I HAVE received a note from the RAC Motoring Services to remind me that only five trees planted in a year can offset the emissions which come from the average annual mileage of a family car.

The foliage of the trees absorbs the carbon dioxide discharges and turn it into oxygen which is vital to the survival of this planet. This is only one reason why trees are such a vital part of our heritage.

To encourage the planting of trees, the RAC and Future Forests are working together in a special offer by which they will plant five trees for the price of four, and there will also be a Future Forest Christmas card which can be sent to friends telling them where your own tree has been planted. The total cost is £6 per tree (£5 to plant the tree and £1 for the card and postage), and the offer is available until the end of November. Further information can be obtained on the RAC web site at www.rac.co.uk or by telephoning 0870 3214149.

National emblem

At this time of year, many of the trees in our countryside, parks and gardens are adorned in the finest of their autumn colours. Although some may have lost their foliage, others are in their prime so far as the end-of-season display is concerned but it takes only a handful of hard frosts and a few blasts of wintry wind to strip away the lingering leaves.

This year, some trees seem to have clung to their foliage for much longer than normal, perhaps due to the very mild October, but the onset of winter is inevitable and soon all our deciduous trees and some conifers will look bare.

Prominent among them will be the oak, always recognised very easily due to its distinctive rugged shape and the irregular and sometimes twisted pattern of its branches. There is a sturdiness to its stark outline; its trunk is strong and wide, its branches extend to cover a large area and it seems to dominate any woodland clearing or hedgerow like a guardian or stern father might stand out in a crowd.

Not without reason, the oak is seen as akin to a national emblem. If there is one tree which can be identified as essentially English, then it is surely the oak and in many ways it has helped to shape our history. Down the centuries, the durability and toughness of its timber has endured in many ancient buildings where it has supported the roofs of churches and castles, mansions and cottages as well as forming the hard-working floors. So hard is the wood that it will survive for century after century and it will even defy nails; some of the woodwork of the early half-timbered houses was held together with pegs because nails were useless.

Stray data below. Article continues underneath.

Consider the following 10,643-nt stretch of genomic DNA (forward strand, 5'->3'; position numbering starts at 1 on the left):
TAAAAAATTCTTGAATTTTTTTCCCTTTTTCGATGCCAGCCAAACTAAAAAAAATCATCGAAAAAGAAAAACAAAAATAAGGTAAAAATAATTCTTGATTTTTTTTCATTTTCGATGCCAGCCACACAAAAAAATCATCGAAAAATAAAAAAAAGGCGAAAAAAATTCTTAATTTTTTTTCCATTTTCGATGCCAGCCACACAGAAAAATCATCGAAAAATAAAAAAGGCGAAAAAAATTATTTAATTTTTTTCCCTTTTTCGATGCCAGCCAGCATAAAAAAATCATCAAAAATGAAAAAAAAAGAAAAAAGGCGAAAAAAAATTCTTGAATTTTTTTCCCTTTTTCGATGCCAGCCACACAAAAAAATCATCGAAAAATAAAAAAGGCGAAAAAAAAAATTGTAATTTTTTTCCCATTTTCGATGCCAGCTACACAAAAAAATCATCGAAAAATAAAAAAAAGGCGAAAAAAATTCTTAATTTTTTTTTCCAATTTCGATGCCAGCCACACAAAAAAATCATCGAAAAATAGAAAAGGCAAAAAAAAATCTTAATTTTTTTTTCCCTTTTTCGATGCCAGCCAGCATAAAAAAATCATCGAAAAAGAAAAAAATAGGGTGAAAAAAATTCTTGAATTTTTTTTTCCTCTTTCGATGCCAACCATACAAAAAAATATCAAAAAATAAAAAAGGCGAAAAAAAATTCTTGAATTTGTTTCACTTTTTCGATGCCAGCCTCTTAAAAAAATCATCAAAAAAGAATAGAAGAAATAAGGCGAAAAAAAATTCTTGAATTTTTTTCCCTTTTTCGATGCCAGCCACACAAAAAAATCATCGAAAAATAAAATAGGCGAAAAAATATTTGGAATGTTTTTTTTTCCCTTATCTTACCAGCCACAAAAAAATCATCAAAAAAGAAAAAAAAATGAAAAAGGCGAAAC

Shipbuilding also benefited from our native oak trees, and the destruction of our former oak forests was due to the demand for this wood, especially during the 17th and 18th centuries. It required some 3,000 mature oaks to construct just one man-o'-war but, in addition, oak was used for making the keel, frame and ribs of almost every other kind of wooden sailing vessel. Even the Vikings used oak and it is still used in the construction of some modern wooden boats.

Furniture is another product of the oak, both in churches, offices and in our homes and it appears under all manner of guises where strong and reliable timber is required. I'm told, too, that it is impervious to alcohol, therefore finding use in the manufacture of barrels for beers and wines. It is a handsome timber and its colour can vary greatly, often due to fungi which attack the living tree, while on occasions it can reveal beautiful patterns deep within the wood.

While the oak can be regarded as almost essential to our nation's well-being, then in its wild condition it also provides shelter and accommodation for a host of creatures and plants. One reason is the fruit of the oak, the acorn. This is loved by a variety of birds and animals - pheasants are known to consume acorns and some years ago I heard of one pheasant which choked to death through eating one, although it had tried to swallow the cup as well as the fruit. In the New Forest, pigs used to be turned out to feed on fallen acorns; this was known as the pannage season, while squirrels both red and grey lose no opportunity in storing acorns for future use, even if they sometimes forget where they've put them.